Speaking at Abta’s Travel Matters conference in London, chief executive Mark Tanzer said: “A year ago, I set out a number of areas in which we needed to see urgent progress - aviation access, movement of key workers, VAT and consumer rights. Twelve months on and we still don’t have any clarity on any of these.
“On aviation access, probably the most critical issue, the government has said that it “fully expects” that a deal will be done before March 2019. The industry, along with the rest of the nation, is holding them to account on this.”
Tanzer said business in general was right to speak out against a ‘no deal’ exit from the EU – which could potentially mean no aviation agreements or the right to employ UK staff abroad.
“We are surely approaching a crunch time, when hard choices will have to be made, and the government should listen to those who have knowledge on their side, rather than just ideology,” he said.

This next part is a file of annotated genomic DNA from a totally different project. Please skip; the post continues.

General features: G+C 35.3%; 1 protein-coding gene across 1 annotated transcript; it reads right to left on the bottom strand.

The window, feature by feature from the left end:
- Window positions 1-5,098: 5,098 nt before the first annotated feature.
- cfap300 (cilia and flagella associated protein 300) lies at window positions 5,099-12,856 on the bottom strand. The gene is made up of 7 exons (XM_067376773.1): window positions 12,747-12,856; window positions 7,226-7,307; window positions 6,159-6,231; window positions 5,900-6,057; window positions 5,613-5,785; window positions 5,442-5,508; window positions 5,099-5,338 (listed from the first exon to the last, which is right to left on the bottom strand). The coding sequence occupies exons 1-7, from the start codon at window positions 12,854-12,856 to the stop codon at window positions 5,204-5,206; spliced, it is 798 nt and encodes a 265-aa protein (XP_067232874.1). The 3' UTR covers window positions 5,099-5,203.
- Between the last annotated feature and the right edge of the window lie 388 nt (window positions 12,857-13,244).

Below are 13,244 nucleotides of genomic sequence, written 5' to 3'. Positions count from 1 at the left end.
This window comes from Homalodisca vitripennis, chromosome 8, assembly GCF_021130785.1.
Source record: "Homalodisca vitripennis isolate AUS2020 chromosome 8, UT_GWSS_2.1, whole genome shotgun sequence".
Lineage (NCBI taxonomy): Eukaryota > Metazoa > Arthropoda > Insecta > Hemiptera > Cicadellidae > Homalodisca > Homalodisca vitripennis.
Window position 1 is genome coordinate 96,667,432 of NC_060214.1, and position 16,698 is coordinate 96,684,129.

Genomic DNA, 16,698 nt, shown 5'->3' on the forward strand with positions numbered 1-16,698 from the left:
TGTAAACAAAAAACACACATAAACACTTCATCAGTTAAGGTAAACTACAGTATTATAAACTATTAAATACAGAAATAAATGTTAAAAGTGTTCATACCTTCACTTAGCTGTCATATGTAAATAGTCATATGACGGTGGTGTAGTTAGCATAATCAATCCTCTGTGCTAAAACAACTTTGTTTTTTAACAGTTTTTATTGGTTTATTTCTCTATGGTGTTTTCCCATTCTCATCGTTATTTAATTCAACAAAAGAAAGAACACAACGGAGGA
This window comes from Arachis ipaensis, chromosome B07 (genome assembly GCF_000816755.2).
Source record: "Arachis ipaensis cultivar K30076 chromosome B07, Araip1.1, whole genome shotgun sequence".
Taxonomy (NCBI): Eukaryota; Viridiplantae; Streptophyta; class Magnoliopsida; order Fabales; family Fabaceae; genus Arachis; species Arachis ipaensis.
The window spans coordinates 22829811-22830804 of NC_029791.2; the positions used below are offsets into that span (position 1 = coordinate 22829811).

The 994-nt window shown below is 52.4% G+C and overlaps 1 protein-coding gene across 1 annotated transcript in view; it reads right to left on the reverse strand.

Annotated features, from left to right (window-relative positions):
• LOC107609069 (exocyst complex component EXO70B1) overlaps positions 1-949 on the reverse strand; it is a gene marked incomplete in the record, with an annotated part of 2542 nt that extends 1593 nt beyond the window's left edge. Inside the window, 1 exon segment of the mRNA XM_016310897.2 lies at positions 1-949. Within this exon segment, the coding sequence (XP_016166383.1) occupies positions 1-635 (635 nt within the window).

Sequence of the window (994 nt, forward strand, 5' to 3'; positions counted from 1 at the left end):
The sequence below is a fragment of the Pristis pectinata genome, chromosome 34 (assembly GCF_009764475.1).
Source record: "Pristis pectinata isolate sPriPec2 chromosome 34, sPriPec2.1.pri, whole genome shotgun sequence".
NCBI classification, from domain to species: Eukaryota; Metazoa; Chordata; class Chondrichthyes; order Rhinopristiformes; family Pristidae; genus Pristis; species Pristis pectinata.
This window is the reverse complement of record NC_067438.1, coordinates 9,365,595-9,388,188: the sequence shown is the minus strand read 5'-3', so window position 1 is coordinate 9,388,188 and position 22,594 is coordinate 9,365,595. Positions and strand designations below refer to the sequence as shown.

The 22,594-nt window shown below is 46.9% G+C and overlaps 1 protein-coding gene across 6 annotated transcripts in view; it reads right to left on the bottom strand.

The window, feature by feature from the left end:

Aviation minister Baroness Sugg sought to reassure the audience, saying said the government was making progress in its negotiations over air travel rights. She said it had agreed the implementation period that will see the current arrangements continue until the end of December 2020.
Tanzer concluded that the industry still had a “bright future” despite the lack of clarity. “Even now, in spite of general uncertainty and the devaluation of sterling, bookings are up, in volume and value. That shows an enduring commitment to and confidence in taking holidays overseas,” he said.
Travel Matters also heard from CAA chief executive Richard Moriarty, who said Heathrow would be ‘doing itself a disservice’ if it were to go back on its commitment to affordable charges to fund expansion. He outlined the regulator’s role in making sure expansion was delivered in a cost-effective manner for businesses and consumers, saying the CAA “will continue to put pressure on Heathrow to rise to the occasion”.